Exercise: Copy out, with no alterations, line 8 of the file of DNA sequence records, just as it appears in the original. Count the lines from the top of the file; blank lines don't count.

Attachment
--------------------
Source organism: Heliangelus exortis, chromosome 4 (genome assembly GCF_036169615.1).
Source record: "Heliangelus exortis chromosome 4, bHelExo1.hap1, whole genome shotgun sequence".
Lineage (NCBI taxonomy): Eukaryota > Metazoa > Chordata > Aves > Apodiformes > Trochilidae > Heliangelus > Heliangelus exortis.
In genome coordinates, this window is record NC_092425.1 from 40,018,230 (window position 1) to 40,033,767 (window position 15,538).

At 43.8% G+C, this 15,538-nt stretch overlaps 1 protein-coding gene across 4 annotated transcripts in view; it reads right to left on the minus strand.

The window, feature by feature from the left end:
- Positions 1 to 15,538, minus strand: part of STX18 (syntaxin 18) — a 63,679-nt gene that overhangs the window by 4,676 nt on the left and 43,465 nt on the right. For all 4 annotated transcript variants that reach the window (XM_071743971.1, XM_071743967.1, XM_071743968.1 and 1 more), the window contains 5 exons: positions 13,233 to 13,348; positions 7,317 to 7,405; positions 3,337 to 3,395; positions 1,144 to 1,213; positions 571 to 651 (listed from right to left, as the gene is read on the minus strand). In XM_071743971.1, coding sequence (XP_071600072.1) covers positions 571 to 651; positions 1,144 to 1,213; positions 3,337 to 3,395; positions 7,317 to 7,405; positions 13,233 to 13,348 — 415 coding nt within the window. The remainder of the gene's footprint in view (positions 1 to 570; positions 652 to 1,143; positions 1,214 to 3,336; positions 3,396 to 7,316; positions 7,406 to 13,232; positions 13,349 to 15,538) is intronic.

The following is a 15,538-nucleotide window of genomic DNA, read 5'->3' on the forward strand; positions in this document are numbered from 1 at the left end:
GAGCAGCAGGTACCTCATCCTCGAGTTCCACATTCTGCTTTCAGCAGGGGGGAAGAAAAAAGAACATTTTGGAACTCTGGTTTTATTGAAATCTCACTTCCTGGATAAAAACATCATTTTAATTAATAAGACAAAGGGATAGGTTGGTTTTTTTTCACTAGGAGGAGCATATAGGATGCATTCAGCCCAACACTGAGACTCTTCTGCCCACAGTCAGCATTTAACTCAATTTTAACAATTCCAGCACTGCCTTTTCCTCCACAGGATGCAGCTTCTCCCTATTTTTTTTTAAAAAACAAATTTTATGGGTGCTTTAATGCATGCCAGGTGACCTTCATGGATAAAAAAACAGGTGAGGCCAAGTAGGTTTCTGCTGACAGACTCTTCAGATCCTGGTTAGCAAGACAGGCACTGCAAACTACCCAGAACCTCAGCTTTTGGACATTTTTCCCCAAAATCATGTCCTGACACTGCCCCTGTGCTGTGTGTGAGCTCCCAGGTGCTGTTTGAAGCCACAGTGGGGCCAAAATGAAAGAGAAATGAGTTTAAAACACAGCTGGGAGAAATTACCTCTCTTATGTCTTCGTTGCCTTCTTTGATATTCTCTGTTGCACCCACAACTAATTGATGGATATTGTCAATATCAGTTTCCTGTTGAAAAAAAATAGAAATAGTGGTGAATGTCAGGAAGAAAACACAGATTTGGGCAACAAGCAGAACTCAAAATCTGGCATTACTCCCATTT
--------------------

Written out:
The following is a 15,538-nucleotide window of genomic DNA, read 5'->3' on the forward strand; positions in this document are numbered from 1 at the left end: